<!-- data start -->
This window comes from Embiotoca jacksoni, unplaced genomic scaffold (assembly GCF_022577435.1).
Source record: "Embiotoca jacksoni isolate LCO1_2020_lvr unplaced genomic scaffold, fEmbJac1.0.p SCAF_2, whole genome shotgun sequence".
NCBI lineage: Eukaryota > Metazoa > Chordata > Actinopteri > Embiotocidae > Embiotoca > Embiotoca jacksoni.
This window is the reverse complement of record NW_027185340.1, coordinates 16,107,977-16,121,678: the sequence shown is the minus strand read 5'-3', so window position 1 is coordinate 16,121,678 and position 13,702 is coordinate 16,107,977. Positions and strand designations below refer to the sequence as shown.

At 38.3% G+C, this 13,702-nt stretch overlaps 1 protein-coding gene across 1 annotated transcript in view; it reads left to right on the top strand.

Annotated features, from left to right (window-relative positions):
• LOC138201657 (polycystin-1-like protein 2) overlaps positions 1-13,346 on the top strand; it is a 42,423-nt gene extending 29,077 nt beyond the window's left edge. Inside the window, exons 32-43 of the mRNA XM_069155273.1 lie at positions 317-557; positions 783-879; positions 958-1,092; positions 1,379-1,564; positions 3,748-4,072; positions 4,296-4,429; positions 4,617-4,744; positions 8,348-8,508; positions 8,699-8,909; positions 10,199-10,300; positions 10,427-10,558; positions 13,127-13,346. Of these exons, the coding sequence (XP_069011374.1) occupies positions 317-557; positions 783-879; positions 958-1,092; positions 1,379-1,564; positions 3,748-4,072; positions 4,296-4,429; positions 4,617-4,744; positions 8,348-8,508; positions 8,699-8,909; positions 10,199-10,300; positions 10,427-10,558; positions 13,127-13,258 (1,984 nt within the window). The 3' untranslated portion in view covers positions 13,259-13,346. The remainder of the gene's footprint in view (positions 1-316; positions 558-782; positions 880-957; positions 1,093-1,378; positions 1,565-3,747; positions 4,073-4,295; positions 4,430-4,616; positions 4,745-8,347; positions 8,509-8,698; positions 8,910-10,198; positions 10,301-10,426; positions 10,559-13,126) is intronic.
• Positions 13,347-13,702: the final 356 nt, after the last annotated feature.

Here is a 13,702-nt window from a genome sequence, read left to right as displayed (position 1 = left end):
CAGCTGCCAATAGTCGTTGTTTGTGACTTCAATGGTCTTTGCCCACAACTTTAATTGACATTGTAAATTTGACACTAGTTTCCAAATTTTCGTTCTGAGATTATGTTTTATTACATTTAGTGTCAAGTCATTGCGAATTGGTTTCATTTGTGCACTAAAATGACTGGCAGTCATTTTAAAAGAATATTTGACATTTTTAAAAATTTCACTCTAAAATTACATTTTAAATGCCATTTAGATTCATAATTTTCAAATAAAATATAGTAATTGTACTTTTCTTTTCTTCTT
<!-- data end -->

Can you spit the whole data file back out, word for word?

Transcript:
This window comes from Embiotoca jacksoni, unplaced genomic scaffold (assembly GCF_022577435.1).
Source record: "Embiotoca jacksoni isolate LCO1_2020_lvr unplaced genomic scaffold, fEmbJac1.0.p SCAF_2, whole genome shotgun sequence".
NCBI lineage: Eukaryota > Metazoa > Chordata > Actinopteri > Embiotocidae > Embiotoca > Embiotoca jacksoni.
This window is the reverse complement of record NW_027185340.1, coordinates 16,107,977-16,121,678: the sequence shown is the minus strand read 5'-3', so window position 1 is coordinate 16,121,678 and position 13,702 is coordinate 16,107,977. Positions and strand designations below refer to the sequence as shown.

At 38.3% G+C, this 13,702-nt stretch overlaps 1 protein-coding gene across 1 annotated transcript in view; it reads left to right on the top strand.

Annotated features, from left to right (window-relative positions):
• LOC138201657 (polycystin-1-like protein 2) overlaps positions 1-13,346 on the top strand; it is a 42,423-nt gene extending 29,077 nt beyond the window's left edge. Inside the window, exons 32-43 of the mRNA XM_069155273.1 lie at positions 317-557; positions 783-879; positions 958-1,092; positions 1,379-1,564; positions 3,748-4,072; positions 4,296-4,429; positions 4,617-4,744; positions 8,348-8,508; positions 8,699-8,909; positions 10,199-10,300; positions 10,427-10,558; positions 13,127-13,346. Of these exons, the coding sequence (XP_069011374.1) occupies positions 317-557; positions 783-879; positions 958-1,092; positions 1,379-1,564; positions 3,748-4,072; positions 4,296-4,429; positions 4,617-4,744; positions 8,348-8,508; positions 8,699-8,909; positions 10,199-10,300; positions 10,427-10,558; positions 13,127-13,258 (1,984 nt within the window). The 3' untranslated portion in view covers positions 13,259-13,346. The remainder of the gene's footprint in view (positions 1-316; positions 558-782; positions 880-957; positions 1,093-1,378; positions 1,565-3,747; positions 4,073-4,295; positions 4,430-4,616; positions 4,745-8,347; positions 8,509-8,698; positions 8,910-10,198; positions 10,301-10,426; positions 10,559-13,126) is intronic.
• Positions 13,347-13,702: the final 356 nt, after the last annotated feature.

Here is a 13,702-nt window from a genome sequence, read left to right as displayed (position 1 = left end):
CAGCTGCCAATAGTCGTTGTTTGTGACTTCAATGGTCTTTGCCCACAACTTTAATTGACATTGTAAATTTGACACTAGTTTCCAAATTTTCGTTCTGAGATTATGTTTTATTACATTTAGTGTCAAGTCATTGCGAATTGGTTTCATTTGTGCACTAAAATGACTGGCAGTCATTTTAAAAGAATATTTGACATTTTTAAAAATTTCACTCTAAAATTACATTTTAAATGCCATTTAGATTCATAATTTTCAAATAAAATATAGTAATTGTACTTTTCTTTTCTTCTT